Labour Market Information Needs of Sociodemographic Groups
We asked over 15,000 Canadians about how they use labour market information and what they find lacking in the current system. These results are now published on our new pan-Canadian dashboard featuring the key labour market information needs by age group, urban/rural location, and gender.
Exploring the results within these three main sociodemographic groups reveals some interesting findings. First, younger Canadians think labour market information is more difficult to find and understand than their elders. Second, people living in rural areas are looking for the same types of information as city dwellers. Third, women appear to use a broader range of labour market information sources than do men. These findings are discussed below, but check out the dashboard yourself to see what patterns interest you the most.
The Generation Gap
Findings from this new view of our public opinion research results offer important insights into where efforts to improve the labour market information system need to be most focused. By exploring the dashboard, you’ll learn that far fewer young Canadians (aged 15–24) think labour market information (LMI) is easy to understand (58%) than those aged 25–44 (65%) or 45 years and older (70%). Young people were also less likely to think that finding LMI is easy. Only 43% say so compared to 52% and 57% among the two older groups.
No Urban/Rural Divide
On the other hand, there were some clear similarities across the various groups in terms of the types of labour market information they sought. For example, the top five labour market information needs were the same for urban and rural respondents: 1) wages, 2) skill requirements, 3) benefits, 4) workplace environment, and 5) certifications. In fact, there was almost no difference in the frequency with which rural and urban Canadians identified specific LMI needs. The greatest difference was about wages, identified by 62.4% of urban dwellers versus 58.7% of those in rural areas — a difference of only 3.7 percentage points.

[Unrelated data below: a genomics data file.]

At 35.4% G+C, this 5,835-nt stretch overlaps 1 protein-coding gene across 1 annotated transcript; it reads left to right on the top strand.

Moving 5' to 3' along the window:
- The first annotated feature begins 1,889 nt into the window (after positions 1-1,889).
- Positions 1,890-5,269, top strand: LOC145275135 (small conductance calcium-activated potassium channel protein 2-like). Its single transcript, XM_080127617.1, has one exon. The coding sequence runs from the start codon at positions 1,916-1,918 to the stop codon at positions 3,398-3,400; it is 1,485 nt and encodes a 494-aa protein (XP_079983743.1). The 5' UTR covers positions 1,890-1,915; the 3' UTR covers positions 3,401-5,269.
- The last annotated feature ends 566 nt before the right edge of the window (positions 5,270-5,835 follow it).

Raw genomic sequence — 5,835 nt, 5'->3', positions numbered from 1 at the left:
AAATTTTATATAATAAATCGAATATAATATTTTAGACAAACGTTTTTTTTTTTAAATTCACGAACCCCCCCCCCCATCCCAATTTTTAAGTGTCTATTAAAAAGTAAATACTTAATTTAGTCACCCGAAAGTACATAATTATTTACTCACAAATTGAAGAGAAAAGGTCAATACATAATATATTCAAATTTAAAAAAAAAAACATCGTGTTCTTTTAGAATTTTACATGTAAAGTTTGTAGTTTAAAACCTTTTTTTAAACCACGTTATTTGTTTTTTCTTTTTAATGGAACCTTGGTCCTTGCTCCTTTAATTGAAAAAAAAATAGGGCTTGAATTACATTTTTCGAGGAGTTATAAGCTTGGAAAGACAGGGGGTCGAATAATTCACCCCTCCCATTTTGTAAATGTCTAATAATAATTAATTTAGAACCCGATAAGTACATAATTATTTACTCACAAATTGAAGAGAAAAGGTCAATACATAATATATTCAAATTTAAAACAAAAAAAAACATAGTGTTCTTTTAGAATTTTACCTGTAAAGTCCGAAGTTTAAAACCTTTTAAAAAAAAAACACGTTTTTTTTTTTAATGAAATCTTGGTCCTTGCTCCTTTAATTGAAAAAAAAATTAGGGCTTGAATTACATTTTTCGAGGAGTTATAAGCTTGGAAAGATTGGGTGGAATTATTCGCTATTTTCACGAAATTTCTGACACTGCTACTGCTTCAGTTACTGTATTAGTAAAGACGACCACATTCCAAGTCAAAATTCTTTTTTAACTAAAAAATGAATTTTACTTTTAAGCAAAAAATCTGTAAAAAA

Women Ask for Direction
Some interesting gender differences regarding typical sources for labour market information were observed. While both men and women report job advertisement websites and friends/family as their top two LMI sources, women seek information at a much higher rate. Of the female respondents, 47% use job websites for their LMI and 45% rely on friends and family, versus 38% and 39% of men, respectively. Women were also more likely to use social media — 30% versus 26% of men. In general, these results suggest that more females use a broader range of labour market information sources than their male counterparts.
Stay Tuned for More Info
The sociodemographic lens now available on our pan-Canadian dashboard builds on our previous data releases from our public opinion research. Analysis was done for such groups as recent immigrants, students, and parents as well as a separate dashboard on labour market information use by employers. We have also released a number of LMI Insights focusing on the impact of LMI, how easy it is to find and to understand, the top LMI needs, and LMI challenges.
With the data reported in this dashboard, we are launching a deep dive into the survey results to isolate differences in LMI use and effective communication channels across a range of social, demographic, and economic factors. We will be releasing the results of this in-depth research later this year. Stay tuned and stay connected — more is yet to come!
Tony Bonen is LMIC’s Director, Research, Data and Analytics. He leads LMIC’s team of economists, investigating everything from Canada’s diverse labour market information needs to the potential implications of the changing nature of the world of work.
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